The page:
What is a malocclusion you might ask? In simple terms, it refers to misaligned teeth. For rabbits, this is a serious condition. Here’s why.
Rabbits are born with only one set of teeth – front teeth and back molars, but no teeth in the middle. A rabbit with perfectly aligned teeth can eat hay and other food easily by grinding the top and bottom teeth together. In addition, a rabbit’s teeth are constantly growing. The back of the top teeth and the front of the bottom teeth are also rather soft, so as the rabbit chews its food, it grinds both sets of teeth down, keeping them in a comfortable eating condition.
In rabbit malocclusion, your pet’s upper and lower teeth are misaligned so that the normal process of chewing doesn’t wear down your rabbit’s teeth. This is when the problems set in. The top incisors grow inwards towards the mouth, and the bottom ones grow outwards.
This can be a very serious situation because it can put the rabbit at risk for jaw infections causing pain and discomfort. Your bunny will be suffering in silence, and if left undetected, your pet will eventually stop eating as a result and begin to lose weight. Keep in mind, rabbits need a continual supply of roughage moving through their digestive system to keep everything working smoothly. Even one or two days without food can cause serious digestive disorders and further health complications.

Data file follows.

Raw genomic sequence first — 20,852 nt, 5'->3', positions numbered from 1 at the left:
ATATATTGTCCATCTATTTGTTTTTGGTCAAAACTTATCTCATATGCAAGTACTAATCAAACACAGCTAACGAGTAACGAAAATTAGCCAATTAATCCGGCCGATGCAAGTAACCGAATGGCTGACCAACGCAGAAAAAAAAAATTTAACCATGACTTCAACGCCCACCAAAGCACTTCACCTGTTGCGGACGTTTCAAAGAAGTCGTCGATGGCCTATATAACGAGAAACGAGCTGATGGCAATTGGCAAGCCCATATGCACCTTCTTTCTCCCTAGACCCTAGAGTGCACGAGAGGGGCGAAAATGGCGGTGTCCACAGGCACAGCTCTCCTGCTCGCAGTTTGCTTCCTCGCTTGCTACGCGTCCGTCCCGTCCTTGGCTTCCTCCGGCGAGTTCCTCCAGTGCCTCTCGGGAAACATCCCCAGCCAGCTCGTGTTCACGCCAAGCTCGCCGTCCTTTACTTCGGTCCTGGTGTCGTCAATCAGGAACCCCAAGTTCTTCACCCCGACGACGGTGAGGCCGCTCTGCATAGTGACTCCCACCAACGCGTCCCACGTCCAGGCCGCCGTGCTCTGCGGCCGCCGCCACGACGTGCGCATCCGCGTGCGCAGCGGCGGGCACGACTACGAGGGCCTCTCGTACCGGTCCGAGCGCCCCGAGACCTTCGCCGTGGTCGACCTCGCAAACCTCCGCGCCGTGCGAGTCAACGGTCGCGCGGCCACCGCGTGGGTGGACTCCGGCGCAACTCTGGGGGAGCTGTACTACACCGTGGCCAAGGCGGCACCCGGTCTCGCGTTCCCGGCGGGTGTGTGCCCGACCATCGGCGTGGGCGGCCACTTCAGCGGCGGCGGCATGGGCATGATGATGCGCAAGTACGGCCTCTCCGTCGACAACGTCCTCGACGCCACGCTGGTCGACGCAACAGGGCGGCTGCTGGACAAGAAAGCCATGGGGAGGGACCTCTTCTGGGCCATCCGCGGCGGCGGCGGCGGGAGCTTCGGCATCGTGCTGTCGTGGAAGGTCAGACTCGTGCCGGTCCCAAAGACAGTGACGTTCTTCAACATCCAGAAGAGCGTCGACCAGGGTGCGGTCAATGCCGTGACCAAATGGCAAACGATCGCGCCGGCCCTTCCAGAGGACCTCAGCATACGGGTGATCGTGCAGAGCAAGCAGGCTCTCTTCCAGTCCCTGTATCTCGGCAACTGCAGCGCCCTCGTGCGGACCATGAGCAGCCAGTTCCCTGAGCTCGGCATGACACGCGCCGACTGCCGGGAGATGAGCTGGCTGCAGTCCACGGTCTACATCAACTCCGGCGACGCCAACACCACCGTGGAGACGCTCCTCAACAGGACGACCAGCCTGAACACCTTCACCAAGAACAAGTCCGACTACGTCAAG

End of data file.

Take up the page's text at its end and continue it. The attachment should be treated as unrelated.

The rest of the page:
Pet owners can see the condition of their pet’s front teeth, but the back molars are difficult to view. That’s why dental visits with your veterinarian are important because we use a special instrument to view the condition of the back molars and can detect and treat dental problems that the pet owner cannot see.
Rabbit malocclusions can be either hereditary or acquired. Dwarf breeds with small heads are more prone to hereditary malocclusions. An acquired malocclusion occurs when teeth aren’t ground down properly over time and are often due to poor feeding practices. It can also be due to an accident or even excessive pulling on the wire of their cage which eventually changes the alignment of the incisors.
Regular dental exams for your rabbit are recommended for ultimate health. In between vet visits, pay attention to your pet’s eating habits and weight. The most obvious symptom of malocclusion is overgrown teeth you can see, but when this isn’t obvious, look for symptoms such as a swollen jaw indicating abbesses in the mouth or jaw, drooling, fur pulling, pawing at the mouth, or a sudden drop in weight. Any of these symptoms are reason to contact your veterinarian immediately.
In severe cases, surgery to remove the affected teeth may be an option. Any tooth with deep pockets, mobility and purulent debris is subject to extraction, especially if an abscess is present.
Please follow your veterinarian’s advice with regard to diet. It’s recommended that hay comprise the majority of your rabbit’s diet, with a limit to pellets and soft fruits. Also, chew toys can be introduced to encourage oral exercise.
Kim Somjen, DVM, Belle Mead Animal Hospital